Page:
Older people are being increasingly shut out of every day banking as it becomes an exclusively online activity … everything is either a PIN/security number to remember or dependent on online access and an e-mail account.
Everything is a number – too many to remember and inadvisable to write them down on scraps of paper kept in purse or wallet, though most do.
Too many passwords required – they usually use the same one for everything and if it is something funny, they love to broadcast it to anyone who listens …! They don’t understand alpha-numerical encryption requirements, i.e. uppercase, special characters or password managers.
Not everybody has e-mail or a mobile … let’s design an alternative, elder-friendly system.
Not everybody has family support. Some elders are entirely alone ☹ …
Cheques for cash at the cashier desk now being actively discouraged even though this is the process which is most familiar. Also, removal of human interface increases feelings of social isolation.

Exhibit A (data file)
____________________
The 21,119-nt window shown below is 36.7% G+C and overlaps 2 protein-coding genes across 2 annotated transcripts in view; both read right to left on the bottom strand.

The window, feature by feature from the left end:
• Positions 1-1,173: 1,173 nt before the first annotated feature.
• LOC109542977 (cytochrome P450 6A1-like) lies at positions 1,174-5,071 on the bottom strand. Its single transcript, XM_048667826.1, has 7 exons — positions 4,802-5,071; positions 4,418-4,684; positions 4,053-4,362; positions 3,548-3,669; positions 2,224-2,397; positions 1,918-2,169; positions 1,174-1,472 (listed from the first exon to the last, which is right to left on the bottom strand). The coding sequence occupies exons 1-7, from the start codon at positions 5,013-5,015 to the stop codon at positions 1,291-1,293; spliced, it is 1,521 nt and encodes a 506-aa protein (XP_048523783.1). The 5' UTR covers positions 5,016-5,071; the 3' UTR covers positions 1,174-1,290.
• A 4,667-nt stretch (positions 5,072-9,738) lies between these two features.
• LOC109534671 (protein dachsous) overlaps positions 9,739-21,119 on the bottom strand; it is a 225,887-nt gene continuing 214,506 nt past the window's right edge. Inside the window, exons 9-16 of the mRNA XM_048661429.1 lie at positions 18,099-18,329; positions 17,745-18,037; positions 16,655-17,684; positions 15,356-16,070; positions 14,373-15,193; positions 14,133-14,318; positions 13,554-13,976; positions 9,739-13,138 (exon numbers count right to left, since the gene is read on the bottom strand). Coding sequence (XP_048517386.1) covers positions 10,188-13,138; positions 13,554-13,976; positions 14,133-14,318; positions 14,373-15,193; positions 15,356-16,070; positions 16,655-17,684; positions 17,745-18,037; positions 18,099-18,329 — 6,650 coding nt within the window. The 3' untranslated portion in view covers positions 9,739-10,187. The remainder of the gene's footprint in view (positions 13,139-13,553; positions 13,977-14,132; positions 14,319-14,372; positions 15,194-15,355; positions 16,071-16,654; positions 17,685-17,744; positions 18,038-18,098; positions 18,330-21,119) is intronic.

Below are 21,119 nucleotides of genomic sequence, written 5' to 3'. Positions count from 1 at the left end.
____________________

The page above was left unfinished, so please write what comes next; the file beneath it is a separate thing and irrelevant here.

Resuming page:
Bank account closure process is incredibly challenging when you are no longer in possession of the identity documents required [i.e. valid passport or driver’s licence]. Why not consider accepting something like a blue badge as an identity document?
Treat them with respect – not automatic first name basis, but Mr or Mrs/Miss … staff should always introduce themselves and be patient and courteous as well as helpful. Do not try to bamboozle them with jargon and be patient.
Lack of awareness of the £85,000 FSCS bank guarantee for each institution (some are combined and are regarded as one) means savings are sometimes not secure.
Following bereavement, no credit history in sole name, so credit card limits can be very low to begin with and slow to increase.
Automated telephone attendants are confusing for older people especially those with hearing difficulty … they often think they are talking to a human being or that someone is leaving them a message. Similarly, numerous options to press different buttons to access services are befuddling for them …
What about specialist, elder-friendly bank walk-in sessions … patient and friendly, designed to welcome and reassure. This could be done at quiet times of day, not peak times ... avoiding the need to rush people.